If you’re thinking about converting QuarkXPress documents into InDesign documents, you should begin by doing some experimenting. In general, the longer and more complicated a QuarkXPress document, the more likely you are to discover differences when you open the document in InDesign. If possible, it’s best to recreate your QuarkXPress documents using InDesign. In addition to being an effective way to learn to use InDesign, recreating documents eliminates the possibility of conversion-related problems.
If you choose the conversion option, keep in mind that the process of converting everything in a QuarkXPress document—text formatting, graphics, character and paragraph styles, master pages—is not an exact science. While the programs are similar in many ways, there are also many differences. At best, a QuarkXPress document that’s opened with InDesign is a starting point. You may discover that you need to modify the InDesign document to make it match the original QuarkXPress document. In some cases, you may find it easier to recreate a document than to find and change all of the differences.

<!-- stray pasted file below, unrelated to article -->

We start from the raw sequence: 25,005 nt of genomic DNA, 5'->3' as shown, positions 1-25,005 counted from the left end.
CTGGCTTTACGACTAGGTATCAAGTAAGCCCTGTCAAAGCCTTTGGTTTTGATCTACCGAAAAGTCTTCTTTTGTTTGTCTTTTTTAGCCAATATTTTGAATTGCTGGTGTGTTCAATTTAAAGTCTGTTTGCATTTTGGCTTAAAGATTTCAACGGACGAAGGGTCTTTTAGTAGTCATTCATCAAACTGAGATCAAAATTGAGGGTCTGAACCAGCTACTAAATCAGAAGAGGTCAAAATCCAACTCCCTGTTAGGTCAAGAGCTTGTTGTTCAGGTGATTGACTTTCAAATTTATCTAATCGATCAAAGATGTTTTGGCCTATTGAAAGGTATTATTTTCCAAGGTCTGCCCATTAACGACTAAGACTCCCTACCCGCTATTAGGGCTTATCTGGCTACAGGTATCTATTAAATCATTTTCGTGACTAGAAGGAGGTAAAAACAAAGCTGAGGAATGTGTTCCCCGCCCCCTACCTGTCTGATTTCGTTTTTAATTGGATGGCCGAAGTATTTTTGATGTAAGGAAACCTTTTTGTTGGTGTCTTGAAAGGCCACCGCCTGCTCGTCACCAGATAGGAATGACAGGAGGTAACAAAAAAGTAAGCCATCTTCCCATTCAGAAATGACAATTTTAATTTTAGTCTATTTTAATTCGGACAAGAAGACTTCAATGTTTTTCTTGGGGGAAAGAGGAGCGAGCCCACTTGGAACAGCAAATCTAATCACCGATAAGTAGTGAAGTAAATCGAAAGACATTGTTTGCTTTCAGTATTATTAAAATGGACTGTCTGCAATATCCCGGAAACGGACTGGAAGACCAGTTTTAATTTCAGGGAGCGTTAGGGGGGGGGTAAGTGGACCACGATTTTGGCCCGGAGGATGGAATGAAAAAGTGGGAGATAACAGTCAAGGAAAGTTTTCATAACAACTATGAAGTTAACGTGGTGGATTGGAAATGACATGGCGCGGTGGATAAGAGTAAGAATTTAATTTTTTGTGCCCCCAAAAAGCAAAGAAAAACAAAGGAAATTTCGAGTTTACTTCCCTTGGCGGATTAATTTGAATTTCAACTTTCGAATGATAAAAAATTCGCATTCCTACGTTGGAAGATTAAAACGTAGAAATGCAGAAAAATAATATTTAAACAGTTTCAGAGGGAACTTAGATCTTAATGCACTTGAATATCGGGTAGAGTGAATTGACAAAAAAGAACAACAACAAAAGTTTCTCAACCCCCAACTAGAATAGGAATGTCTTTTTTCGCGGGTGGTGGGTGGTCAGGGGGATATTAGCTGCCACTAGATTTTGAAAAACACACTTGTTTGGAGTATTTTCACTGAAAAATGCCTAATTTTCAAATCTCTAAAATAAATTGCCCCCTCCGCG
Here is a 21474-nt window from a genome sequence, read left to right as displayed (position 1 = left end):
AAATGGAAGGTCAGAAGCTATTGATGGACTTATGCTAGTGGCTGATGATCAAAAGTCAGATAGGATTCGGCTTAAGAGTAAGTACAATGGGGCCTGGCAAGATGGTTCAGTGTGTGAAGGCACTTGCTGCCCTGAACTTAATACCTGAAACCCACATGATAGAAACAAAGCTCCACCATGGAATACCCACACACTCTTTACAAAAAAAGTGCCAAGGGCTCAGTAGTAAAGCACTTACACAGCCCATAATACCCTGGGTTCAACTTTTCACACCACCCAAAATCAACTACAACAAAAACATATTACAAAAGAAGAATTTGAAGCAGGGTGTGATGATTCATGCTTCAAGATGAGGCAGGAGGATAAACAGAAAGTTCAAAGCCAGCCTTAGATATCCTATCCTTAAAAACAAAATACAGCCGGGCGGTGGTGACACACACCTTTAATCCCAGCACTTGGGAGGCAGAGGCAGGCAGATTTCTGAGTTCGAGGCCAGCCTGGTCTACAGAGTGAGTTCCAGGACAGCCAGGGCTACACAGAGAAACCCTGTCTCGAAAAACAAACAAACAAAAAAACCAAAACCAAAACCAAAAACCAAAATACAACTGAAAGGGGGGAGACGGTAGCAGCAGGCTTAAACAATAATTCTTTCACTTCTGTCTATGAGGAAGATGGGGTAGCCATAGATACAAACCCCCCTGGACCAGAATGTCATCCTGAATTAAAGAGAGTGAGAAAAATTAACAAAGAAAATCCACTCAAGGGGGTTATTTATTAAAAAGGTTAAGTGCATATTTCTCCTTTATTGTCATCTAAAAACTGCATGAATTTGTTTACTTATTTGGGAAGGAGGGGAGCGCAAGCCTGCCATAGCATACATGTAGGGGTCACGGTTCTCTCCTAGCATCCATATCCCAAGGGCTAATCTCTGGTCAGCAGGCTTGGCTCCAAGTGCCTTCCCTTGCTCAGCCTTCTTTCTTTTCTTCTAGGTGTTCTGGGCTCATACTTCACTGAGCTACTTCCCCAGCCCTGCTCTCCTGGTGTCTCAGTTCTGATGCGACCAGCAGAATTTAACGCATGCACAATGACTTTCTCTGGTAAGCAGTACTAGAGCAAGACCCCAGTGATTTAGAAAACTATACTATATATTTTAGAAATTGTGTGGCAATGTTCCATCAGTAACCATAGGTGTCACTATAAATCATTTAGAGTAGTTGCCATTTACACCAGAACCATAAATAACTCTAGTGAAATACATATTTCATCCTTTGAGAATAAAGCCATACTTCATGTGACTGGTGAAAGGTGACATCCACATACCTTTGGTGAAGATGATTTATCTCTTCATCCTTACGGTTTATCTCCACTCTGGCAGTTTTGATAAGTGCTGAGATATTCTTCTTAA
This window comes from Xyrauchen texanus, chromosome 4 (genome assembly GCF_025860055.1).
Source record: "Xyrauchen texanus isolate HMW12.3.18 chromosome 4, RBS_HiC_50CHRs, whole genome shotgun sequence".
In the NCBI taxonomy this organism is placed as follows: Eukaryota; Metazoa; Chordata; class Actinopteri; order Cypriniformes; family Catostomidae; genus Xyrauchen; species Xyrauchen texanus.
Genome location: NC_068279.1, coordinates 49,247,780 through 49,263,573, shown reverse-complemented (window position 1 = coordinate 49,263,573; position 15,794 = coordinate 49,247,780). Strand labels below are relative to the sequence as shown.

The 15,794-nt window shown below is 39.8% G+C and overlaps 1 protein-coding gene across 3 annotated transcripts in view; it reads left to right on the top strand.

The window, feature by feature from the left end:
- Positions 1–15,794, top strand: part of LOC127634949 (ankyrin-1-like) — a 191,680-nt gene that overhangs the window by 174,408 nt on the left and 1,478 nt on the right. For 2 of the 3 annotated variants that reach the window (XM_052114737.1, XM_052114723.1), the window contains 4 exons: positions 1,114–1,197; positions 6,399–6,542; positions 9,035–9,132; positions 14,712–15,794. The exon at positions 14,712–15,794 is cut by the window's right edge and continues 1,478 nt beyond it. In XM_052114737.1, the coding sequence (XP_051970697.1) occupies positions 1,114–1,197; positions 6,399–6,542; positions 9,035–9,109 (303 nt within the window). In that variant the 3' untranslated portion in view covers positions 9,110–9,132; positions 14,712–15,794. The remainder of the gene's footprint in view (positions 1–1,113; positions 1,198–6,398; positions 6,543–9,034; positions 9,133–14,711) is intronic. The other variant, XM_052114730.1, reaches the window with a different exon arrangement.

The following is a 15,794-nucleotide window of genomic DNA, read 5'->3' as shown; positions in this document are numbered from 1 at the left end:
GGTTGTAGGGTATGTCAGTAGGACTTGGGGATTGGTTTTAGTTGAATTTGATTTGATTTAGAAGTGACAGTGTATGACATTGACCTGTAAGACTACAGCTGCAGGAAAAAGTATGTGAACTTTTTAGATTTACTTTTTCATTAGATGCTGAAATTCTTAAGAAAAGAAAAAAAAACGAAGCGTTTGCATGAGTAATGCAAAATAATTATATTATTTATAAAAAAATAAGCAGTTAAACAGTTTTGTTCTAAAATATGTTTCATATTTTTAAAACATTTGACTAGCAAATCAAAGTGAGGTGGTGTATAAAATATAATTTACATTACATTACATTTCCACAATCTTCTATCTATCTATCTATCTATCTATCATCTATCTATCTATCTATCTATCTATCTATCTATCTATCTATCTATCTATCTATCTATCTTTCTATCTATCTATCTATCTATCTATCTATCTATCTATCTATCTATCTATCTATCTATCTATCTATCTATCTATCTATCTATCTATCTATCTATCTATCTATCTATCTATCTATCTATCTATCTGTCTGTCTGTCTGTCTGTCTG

Determine hardware and software requirements

Before you install InDesign and begin to use it at your site, you should evaluate your current hardware and operating system software and determine if upgrades to either or both are neces¬sary. (For example, InDesign CS2, as well as the entire Adobe Creative Suite, is not compatible with Mac® OS9. All Adobe Creative Suite components run only under Mac OS X.) You may find that upgrades aren’t necessary but are nonetheless desirable. That is, InDesign may run perfectly well on your current computers with your current operating system, but the program will run even better on a newer, faster computer with the latest operating system. (For a complete list of InDesign system requirements for Mac OS and Windows®, go to the Adobe InDesign System Requirements page at
Regarding hardware, the faster the computer, the faster any software, including InDesign, will run. And the more RAM you have, the better all of your programs will run and the more programs you can run simultaneously. It’s worth noting that the performance of InDesign has improved significantly since the first version was released in 1999.